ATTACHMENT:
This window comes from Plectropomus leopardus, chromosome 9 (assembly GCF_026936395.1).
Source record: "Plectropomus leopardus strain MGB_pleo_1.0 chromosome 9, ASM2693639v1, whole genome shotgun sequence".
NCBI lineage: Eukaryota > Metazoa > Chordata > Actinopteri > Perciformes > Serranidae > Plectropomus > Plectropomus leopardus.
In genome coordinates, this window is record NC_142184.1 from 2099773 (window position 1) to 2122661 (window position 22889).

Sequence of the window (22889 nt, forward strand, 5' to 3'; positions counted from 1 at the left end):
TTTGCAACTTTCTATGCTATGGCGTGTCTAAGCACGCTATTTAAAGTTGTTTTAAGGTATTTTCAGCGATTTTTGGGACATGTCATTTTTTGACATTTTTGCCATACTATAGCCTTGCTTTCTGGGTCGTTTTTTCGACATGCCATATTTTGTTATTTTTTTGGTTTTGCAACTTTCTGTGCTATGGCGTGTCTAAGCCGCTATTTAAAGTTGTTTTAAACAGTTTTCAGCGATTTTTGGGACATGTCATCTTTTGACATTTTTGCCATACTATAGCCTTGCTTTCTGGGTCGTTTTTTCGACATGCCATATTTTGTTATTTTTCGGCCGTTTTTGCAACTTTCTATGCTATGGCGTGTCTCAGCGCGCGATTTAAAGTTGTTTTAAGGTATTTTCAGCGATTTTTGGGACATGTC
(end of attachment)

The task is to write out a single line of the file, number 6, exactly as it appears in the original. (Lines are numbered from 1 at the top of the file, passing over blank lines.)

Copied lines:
TTTGCAACTTTCTATGCTATGGCGTGTCTAAGCACGCTATTTAAAGTTGTTTTAAGGTATTTTCAGCGATTTTTGGGACATGTCATTTTTTGACATTTTTGCCATACTATAGCCTTGCTTTCTGGGTCGTTTTTTCGACATGCCATATTTTGTTATTTTTTTGGTTTTGCAACTTTCTGTGCTATGGCGTGTCTAAGCCGCTATTTAAAGTTGTTTTAAACAGTTTTCAGCGATTTTTGGGACATGTCATCTTTTGACATTTTTGCCATACTATAGCCTTGCTTTCTGGGTCGTTTTTTCGACATGCCATATTTTGTTATTTTTCGGCCGTTTTTGCAACTTTCTATGCTATGGCGTGTCTCAGCGCGCGATTTAAAGTTGTTTTAAGGTATTTTCAGCGATTTTTGGGACATGTC